Chromosomal distribution of NBS-LRR genes among the six Fragaria species

To explore the chromosomal distribution of NBS-LRR genes, we calculated the gene numbers in each region of the chromosomes. In totally, the two largest gene numbers were found in chromosome 3 (254) and chromosome 6 (235), followed by in chromosome 5 (168) and the chromosome 7 (158), and then in chromosome 2 (79), chromosome 4 (70), and chromosome 1 (65). Although the gene number of NBS-LRRs was partly linked with chromosome lengths, the uneven distribution and the locational preference of Fragaria NBS-LRR genes were also found within the same chromosome or between the different chromosomes. For example, chromosome 3 has a crest region containing 19 genes, but it still has none gene in several regions; chromosome 6 displays a peak with 16 genes, while the peak of chromosome 1 is only five (Fig. 4).

Fig. 4

Chromosome distribution of NBS-LRR genes in six Frageria species. Black dots and lines represent the gene numbers of NBS-LRRs in corresponding regions (Mb). Pink rectangles indicate the shared hotspot regions among the six species. Chr1-Chr7: chromosome 1 - chromosome 7. FAN: F. x ananassa; FII: F. iinumae; FNI: F. nipponica; FNU: F. nubicola; FOR: F. orientalis; FVE: F. vesca

Based on the locational preference of NBS-LRR genes, similar distributions were found on the same chromosomes among the different Fragaria species, demonstrating that the different species shared most of the highs and lows of gene numbers on each chromosome. The Duncan’s test also detected the hotspot regions shared by different species on each chromosome, which are regions with significantly higher gene numbers than other regions within the same chromosomes (P < 0.05). As shown in Fig. 4, except chromosome 7, the other six chromosomes have one to three shared hotspot regions of NBS-LRR genes. Interestingly, there are two, two and one shared hotspot regions of NBS-LRR genes on the ends of chromosome 3, 6 and 2, respectively, which illustrated that 39%, 26% and 30% of the NBS-LRR genes experienced gene duplication events on telomeric areas or near telomeres.

Expression profiles of differentially expressed NBS-LRR genes after infection of powdery mildew

Among all 144 NBS-LRR genes of F. vesca, we screened 25 NBS-LRR genes exhibiting differentially expression based on the RNA-seq data from two F. vesca accessions, Hawaii 4 (HW) and Yellow Wonder 5AF7 (YW), after infection with powdery mildew [30]. Although different NBS-LRR genes showed different expression levels in the two accessions, the same genes displayed similar expression pattern between the two accessions (Fig. 5). For example, gene24119 showed continuous up-regulation in both HW and YW; gene00463 manifested sustainable down-regulation; and gene12206 exhibited slight down-regulation first and then, obvious up-regulation during the infection processes in the two accessions. However, in general, the same genes had higher expression levels in HW than those in YW, such as, the expression levels of gene15578 in HW 8dai vs. YW 8dai.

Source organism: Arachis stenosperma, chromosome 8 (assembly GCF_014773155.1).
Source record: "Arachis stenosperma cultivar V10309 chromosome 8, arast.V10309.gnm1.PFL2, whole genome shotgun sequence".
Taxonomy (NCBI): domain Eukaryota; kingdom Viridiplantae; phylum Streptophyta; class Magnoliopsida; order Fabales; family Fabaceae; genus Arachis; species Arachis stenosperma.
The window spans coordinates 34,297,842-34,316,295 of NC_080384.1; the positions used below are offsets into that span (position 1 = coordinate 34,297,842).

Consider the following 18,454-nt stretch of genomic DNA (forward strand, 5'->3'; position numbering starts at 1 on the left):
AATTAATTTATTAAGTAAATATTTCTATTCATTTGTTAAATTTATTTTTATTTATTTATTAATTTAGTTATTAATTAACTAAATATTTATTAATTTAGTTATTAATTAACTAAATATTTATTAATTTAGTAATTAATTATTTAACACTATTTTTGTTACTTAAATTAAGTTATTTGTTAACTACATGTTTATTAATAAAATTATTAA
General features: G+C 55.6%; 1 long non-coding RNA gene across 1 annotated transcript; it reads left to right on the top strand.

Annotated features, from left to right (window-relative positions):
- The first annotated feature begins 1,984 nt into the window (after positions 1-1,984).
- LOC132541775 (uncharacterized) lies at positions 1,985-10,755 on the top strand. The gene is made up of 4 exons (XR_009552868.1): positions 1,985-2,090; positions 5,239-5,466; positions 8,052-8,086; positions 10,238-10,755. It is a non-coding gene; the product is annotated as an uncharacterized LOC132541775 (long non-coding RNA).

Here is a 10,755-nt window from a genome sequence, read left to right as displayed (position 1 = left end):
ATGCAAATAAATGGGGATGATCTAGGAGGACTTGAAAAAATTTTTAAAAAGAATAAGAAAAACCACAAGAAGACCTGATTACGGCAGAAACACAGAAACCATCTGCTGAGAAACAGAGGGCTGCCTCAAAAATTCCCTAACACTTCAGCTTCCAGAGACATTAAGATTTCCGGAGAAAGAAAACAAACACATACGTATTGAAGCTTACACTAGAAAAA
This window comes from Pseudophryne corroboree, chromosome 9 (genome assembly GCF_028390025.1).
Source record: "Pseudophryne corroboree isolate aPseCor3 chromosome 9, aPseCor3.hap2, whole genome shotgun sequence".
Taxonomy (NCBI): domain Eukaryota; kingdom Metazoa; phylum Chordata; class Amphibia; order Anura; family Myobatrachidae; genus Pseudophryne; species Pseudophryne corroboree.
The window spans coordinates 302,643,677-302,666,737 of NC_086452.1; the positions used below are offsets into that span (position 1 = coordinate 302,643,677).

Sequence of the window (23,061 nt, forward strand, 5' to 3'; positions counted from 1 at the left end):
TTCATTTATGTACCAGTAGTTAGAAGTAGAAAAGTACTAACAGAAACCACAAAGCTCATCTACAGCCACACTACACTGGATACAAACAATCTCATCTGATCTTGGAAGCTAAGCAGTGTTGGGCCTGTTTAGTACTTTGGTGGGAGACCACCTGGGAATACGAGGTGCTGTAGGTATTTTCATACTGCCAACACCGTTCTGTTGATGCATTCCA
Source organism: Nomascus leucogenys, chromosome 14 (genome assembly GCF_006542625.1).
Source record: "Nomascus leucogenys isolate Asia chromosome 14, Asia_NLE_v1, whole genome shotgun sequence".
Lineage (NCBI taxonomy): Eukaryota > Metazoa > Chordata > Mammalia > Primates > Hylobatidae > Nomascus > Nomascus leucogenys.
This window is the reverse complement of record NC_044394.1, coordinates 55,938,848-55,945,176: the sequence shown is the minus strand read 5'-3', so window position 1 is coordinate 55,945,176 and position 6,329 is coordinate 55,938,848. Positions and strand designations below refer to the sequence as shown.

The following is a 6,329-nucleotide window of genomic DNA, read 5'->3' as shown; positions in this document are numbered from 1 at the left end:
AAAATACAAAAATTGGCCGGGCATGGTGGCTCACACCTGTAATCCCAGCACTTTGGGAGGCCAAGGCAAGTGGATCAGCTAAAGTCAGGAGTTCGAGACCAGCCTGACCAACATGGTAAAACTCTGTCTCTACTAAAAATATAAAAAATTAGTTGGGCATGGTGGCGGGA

Fig. 5

Heatmap of differentially expressed NBS-LRR genes in two F. vesca accessions (Hawaii 4 and Yellow Wonder 5AF7) after infection with powdery mildew. HW: Hawaii 4; YW: Yellow Wonder 5AF7; HW 0 & YW 0 mean control groups; “dai” represents day after infection. The scale bar means expression levels, represented by Fragments per Kilobase of transcript per Million mapped fragments (FPKM) value

Twenty-two NBS-LRR genes were up-regulated and only three of them were down-regulated genes, which indicated these NBS-LRR genes might participate in the response to infection of P. aphanis. Among the 22 up-regulated NBS-LRR genes, 14 of them exhibited increased expression levels both in HW and YW, and eight genes up-regulated only in HW. Interestingly, four up-regulated genes both in HW and YW includes gene15044, gene24122, gene15578, and gene24119 (Fig. 5), exhibiting prominent up-regulated expression levels compared with other genes. The three genes (gene15044, gene24122, and gene24119) with a certain amount of expression levels in controls (HW 0 and YW 0), and then showed steadily up-regulation to high expression levels. In contrast, gene15578 had very low expression in control groups, but very high expression in HW 8dai and YW 8dai, and its expression quantity in HW 8dai was the highest one among all the NBS-LRR genes from the two accessions.

Expression profiles of differentially expressed NBS-LRR genes after infection with P. cactorum